(Tr. 18). Proceeding to step four, the ALJ found that Plaintiff is unable to perform any past relevant work. (Tr. 23-24). At step five, the ALJ found that, considering Plaintiff's age, education, work experience, and RFC, there are jobs that exist in significant numbers in the national economy that she can perform, such as Photo Counter Clerk, School Bus Monitor, and Gate Guard. (Tr. 24-25). Accordingly, the ALJ concluded that Plaintiff is not disabled under the Act. (Tr. 25).

IV. Plaintiff's Challenges

Plaintiff argues, inter alia, that the ALJ erred by failing to develop properly the record because she did not obtain any medical records related to Plaintiff's December 2017 cervical spine surgery. She further argues that the ALJ erred by relying on the absence of treatment records following the surgery to assume that no further limitations resulted from the surgery. Relatedly, Plaintiff argues that the January 3, 2018 medical opinion of medical consultant Dr. H. Blumenfield, M.D., the only medical opinion relied upon by the ALJ in determining Plaintiff's RFC, was stale because Dr. Blumenfield admittedly did not consider any evidence related to Plaintiff's December 2017 cervical spine surgery. Finally, Plaintiff argues that since Dr. Blumenfield's opinion was stale and there was no other medical opinion evidence to support the ALJ's RFC finding, the ALJ improperly relied on her own lay opinion in determining the RFC. Based on these errors, Plaintiff contends, the case must be remanded. The Court agrees.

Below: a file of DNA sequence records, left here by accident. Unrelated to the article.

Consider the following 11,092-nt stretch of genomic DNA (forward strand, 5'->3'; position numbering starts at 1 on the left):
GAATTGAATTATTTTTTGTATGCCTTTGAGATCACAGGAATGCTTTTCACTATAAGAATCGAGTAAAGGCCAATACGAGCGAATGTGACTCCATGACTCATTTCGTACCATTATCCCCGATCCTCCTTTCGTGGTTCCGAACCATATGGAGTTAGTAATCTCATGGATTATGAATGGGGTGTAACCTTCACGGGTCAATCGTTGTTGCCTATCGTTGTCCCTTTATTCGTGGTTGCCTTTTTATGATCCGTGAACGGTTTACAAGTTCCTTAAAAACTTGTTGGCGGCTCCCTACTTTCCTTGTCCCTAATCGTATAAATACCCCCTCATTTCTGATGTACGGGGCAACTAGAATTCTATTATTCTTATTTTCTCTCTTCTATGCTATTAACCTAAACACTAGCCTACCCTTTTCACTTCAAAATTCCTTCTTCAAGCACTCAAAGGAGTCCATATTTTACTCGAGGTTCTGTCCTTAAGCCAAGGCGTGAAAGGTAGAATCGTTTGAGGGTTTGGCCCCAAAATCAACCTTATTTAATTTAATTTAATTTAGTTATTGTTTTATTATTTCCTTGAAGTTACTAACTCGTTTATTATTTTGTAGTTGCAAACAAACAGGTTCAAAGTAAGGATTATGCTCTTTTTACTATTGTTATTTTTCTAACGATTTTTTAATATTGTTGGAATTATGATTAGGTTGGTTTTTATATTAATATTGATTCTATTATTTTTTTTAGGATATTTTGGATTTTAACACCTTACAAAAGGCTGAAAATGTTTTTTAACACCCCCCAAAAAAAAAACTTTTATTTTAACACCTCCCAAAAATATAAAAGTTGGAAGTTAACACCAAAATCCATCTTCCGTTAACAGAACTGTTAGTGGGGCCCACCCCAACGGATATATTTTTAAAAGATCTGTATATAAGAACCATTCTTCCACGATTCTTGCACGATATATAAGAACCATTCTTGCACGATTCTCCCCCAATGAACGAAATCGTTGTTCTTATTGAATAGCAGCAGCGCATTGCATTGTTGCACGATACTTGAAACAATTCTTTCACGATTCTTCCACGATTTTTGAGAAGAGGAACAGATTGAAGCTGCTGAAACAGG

An ALJ has an affirmative duty to develop the record. Lamay v. Astrue, 562 F.3d 503, 508 (2d Cir. 2009); Pratts v. Chater, 94 F.3d 34, 37 (2d Cir. 1996); Echevarria v. Sec'y of Health & Human Servs., 685 F. 2d 751, 755 (2d Cir. 1982). While the ALJ is not required to obtain every medical record from every possible source, the ALJ is required to take steps to obtain additional medical records or medical evidence when there is an "'obvious gap" in the record. Blackman v. Berryhill, No. 1:16-CV-00869-HBS, 2018 WL 3372963 * 6, *7 (W.D.N.Y. July 11, 2018). "In order to discharge [the duty to develop the record], the ALJ should 'make every reasonable effort to help [the claimant] get medical evidence from [her] own medical sources....'" Id . (citing 20 C.F.R. § 404.1512(b)(1)). Reasonable efforts include "requesting the pertinent medical records" or subpoenaing records. Love v. Colvin, No. 15-CV-00673-HBS, 2016 WL 4086948, *4 (W.D.N.Y. Aug. 2, 2016); see Outman v. Comm'r of Soc. Sec., No. 1:16-CV-00988 (MAT), 2018 WL 3688312 *2 (W.D.N.Y. Aug. 2, 2018) (["A] failure to subpoena medical records which were 'reasonably necessary' is harmful error."). Requesting essential treatment records, but not receiving them does not relieve the ALJ of her independent duty, "particularly since the ALJ could have exercised [her] power to subpoena them . . .." Harris v. Berryhill, 293 F. Supp. 3d 365, 369 (W.D.N.Y. 2018) (ALJ and counsel made multiple requests for treatment records from facility which were not returned, this Court found that "where the ALJ declined to exercise his power to subpoena the missing records" the ALJ did not make "every reasonable effort to complete the record."); see Benjamin v. Colvin, 16-CV-1730 (LDH), 2017 WL 4402445, *8 (E.D.N.Y. Sept. 30, 2017).